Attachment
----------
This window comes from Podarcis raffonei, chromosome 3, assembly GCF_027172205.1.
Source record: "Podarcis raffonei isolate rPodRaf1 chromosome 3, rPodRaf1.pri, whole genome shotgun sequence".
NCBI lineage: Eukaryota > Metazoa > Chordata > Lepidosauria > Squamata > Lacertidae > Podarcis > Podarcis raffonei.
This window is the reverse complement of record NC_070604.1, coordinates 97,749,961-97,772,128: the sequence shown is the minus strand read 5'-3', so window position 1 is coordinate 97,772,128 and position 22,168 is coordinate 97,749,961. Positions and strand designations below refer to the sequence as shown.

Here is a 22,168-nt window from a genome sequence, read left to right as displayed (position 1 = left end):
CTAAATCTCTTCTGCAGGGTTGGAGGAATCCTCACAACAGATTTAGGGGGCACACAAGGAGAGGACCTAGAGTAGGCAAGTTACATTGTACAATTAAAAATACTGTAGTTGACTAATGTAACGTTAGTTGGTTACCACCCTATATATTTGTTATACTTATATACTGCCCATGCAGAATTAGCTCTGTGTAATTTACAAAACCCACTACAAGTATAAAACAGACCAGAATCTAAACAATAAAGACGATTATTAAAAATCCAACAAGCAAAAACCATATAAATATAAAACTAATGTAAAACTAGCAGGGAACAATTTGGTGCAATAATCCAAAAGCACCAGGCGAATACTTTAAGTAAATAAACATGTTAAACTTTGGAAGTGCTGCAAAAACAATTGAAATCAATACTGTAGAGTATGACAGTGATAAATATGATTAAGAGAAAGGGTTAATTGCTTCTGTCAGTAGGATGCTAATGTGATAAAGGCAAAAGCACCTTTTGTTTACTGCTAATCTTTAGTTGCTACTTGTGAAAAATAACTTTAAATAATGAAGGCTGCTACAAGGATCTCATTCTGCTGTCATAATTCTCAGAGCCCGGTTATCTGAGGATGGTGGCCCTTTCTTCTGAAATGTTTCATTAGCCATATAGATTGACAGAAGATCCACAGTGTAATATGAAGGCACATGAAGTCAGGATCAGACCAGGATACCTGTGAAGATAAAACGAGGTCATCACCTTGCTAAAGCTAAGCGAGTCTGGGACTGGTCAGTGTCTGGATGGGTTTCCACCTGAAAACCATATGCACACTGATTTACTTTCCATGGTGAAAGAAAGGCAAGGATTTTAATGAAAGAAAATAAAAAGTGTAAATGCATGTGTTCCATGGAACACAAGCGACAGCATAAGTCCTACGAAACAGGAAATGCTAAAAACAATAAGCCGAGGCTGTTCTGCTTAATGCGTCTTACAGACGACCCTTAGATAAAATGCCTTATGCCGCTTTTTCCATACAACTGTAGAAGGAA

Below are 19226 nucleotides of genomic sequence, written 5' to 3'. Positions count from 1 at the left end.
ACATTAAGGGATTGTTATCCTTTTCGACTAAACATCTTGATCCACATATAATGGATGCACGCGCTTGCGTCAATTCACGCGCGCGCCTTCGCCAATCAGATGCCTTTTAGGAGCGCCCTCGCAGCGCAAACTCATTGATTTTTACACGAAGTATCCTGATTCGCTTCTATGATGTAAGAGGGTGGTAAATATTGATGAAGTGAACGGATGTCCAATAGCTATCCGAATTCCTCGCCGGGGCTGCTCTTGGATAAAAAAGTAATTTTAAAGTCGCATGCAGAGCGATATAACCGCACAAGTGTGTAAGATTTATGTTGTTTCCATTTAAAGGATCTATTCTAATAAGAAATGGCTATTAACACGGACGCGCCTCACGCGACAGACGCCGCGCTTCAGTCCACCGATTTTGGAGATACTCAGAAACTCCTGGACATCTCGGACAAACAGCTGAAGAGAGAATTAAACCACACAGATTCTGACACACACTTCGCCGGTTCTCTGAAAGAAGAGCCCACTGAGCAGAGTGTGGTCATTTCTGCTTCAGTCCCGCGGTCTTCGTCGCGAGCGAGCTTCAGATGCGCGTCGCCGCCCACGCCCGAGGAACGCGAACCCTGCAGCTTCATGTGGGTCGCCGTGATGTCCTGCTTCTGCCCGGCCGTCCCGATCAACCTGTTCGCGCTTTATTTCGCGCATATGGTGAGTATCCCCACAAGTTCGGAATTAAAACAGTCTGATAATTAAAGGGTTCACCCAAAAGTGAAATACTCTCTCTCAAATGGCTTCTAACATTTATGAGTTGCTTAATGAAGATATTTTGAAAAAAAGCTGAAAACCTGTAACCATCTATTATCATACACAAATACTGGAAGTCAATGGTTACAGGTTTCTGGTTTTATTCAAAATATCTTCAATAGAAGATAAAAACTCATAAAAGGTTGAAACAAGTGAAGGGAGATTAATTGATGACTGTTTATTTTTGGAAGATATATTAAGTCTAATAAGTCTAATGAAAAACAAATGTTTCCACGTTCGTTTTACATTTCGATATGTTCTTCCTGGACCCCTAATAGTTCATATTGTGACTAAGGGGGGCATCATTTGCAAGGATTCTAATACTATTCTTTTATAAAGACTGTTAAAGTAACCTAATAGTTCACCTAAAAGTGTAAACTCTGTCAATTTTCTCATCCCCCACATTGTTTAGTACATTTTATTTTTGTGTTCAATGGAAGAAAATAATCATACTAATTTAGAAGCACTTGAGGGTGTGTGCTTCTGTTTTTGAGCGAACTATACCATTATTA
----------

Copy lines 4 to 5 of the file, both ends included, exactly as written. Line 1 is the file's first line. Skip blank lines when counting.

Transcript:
This window is the reverse complement of record NC_070604.1, coordinates 97,749,961-97,772,128: the sequence shown is the minus strand read 5'-3', so window position 1 is coordinate 97,772,128 and position 22,168 is coordinate 97,749,961. Positions and strand designations below refer to the sequence as shown.

Here is a 22,168-nt window from a genome sequence, read left to right as displayed (position 1 = left end):